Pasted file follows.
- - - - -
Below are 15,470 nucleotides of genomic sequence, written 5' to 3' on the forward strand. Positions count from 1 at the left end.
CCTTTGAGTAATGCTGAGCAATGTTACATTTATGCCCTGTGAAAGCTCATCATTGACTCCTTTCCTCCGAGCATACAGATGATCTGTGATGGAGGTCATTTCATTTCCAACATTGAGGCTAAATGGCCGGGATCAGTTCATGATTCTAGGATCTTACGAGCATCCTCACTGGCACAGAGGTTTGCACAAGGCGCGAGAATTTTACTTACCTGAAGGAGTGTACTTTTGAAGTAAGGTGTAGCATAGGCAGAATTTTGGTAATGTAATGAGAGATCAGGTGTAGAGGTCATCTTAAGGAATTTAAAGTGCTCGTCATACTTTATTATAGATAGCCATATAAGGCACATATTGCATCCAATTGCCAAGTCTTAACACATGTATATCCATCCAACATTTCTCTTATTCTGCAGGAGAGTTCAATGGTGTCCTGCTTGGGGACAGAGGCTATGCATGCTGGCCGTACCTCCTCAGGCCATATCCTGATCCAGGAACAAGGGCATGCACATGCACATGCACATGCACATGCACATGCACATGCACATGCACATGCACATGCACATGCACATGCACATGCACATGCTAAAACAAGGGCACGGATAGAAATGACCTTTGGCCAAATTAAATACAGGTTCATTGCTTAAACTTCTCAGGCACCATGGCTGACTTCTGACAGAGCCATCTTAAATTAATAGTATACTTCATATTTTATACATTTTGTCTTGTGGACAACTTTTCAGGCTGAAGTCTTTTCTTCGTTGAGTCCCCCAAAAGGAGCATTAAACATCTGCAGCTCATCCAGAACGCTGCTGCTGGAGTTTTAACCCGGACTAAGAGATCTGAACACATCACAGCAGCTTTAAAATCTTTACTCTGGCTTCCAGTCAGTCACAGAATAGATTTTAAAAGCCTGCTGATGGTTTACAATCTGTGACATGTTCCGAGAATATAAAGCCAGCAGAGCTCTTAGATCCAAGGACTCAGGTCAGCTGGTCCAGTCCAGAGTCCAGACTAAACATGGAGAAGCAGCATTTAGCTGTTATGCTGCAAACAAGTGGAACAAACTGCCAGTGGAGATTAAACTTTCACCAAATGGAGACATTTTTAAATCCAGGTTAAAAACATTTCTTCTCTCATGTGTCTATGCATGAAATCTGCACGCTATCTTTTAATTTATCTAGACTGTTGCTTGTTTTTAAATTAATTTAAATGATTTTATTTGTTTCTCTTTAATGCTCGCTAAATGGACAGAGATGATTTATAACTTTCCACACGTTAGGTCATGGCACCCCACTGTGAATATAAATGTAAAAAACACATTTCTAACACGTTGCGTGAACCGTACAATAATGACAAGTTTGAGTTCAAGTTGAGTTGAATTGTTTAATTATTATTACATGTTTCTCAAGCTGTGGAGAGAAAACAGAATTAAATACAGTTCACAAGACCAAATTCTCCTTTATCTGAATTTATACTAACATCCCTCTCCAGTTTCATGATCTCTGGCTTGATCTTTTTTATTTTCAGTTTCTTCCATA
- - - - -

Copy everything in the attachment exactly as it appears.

Below are 15,470 nucleotides of genomic sequence, written 5' to 3' on the forward strand. Positions count from 1 at the left end.
CCTTTGAGTAATGCTGAGCAATGTTACATTTATGCCCTGTGAAAGCTCATCATTGACTCCTTTCCTCCGAGCATACAGATGATCTGTGATGGAGGTCATTTCATTTCCAACATTGAGGCTAAATGGCCGGGATCAGTTCATGATTCTAGGATCTTACGAGCATCCTCACTGGCACAGAGGTTTGCACAAGGCGCGAGAATTTTACTTACCTGAAGGAGTGTACTTTTGAAGTAAGGTGTAGCATAGGCAGAATTTTGGTAATGTAATGAGAGATCAGGTGTAGAGGTCATCTTAAGGAATTTAAAGTGCTCGTCATACTTTATTATAGATAGCCATATAAGGCACATATTGCATCCAATTGCCAAGTCTTAACACATGTATATCCATCCAACATTTCTCTTATTCTGCAGGAGAGTTCAATGGTGTCCTGCTTGGGGACAGAGGCTATGCATGCTGGCCGTACCTCCTCAGGCCATATCCTGATCCAGGAACAAGGGCATGCACATGCACATGCACATGCACATGCACATGCACATGCACATGCACATGCACATGCACATGCACATGCACATGCACATGCTAAAACAAGGGCACGGATAGAAATGACCTTTGGCCAAATTAAATACAGGTTCATTGCTTAAACTTCTCAGGCACCATGGCTGACTTCTGACAGAGCCATCTTAAATTAATAGTATACTTCATATTTTATACATTTTGTCTTGTGGACAACTTTTCAGGCTGAAGTCTTTTCTTCGTTGAGTCCCCCAAAAGGAGCATTAAACATCTGCAGCTCATCCAGAACGCTGCTGCTGGAGTTTTAACCCGGACTAAGAGATCTGAACACATCACAGCAGCTTTAAAATCTTTACTCTGGCTTCCAGTCAGTCACAGAATAGATTTTAAAAGCCTGCTGATGGTTTACAATCTGTGACATGTTCCGAGAATATAAAGCCAGCAGAGCTCTTAGATCCAAGGACTCAGGTCAGCTGGTCCAGTCCAGAGTCCAGACTAAACATGGAGAAGCAGCATTTAGCTGTTATGCTGCAAACAAGTGGAACAAACTGCCAGTGGAGATTAAACTTTCACCAAATGGAGACATTTTTAAATCCAGGTTAAAAACATTTCTTCTCTCATGTGTCTATGCATGAAATCTGCACGCTATCTTTTAATTTATCTAGACTGTTGCTTGTTTTTAAATTAATTTAAATGATTTTATTTGTTTCTCTTTAATGCTCGCTAAATGGACAGAGATGATTTATAACTTTCCACACGTTAGGTCATGGCACCCCACTGTGAATATAAATGTAAAAAACACATTTCTAACACGTTGCGTGAACCGTACAATAATGACAAGTTTGAGTTCAAGTTGAGTTGAATTGTTTAATTATTATTACATGTTTCTCAAGCTGTGGAGAGAAAACAGAATTAAATACAGTTCACAAGACCAAATTCTCCTTTATCTGAATTTATACTAACATCCCTCTCCAGTTTCATGATCTCTGGCTTGATCTTTTTTATTTTCAGTTTCTTCCATA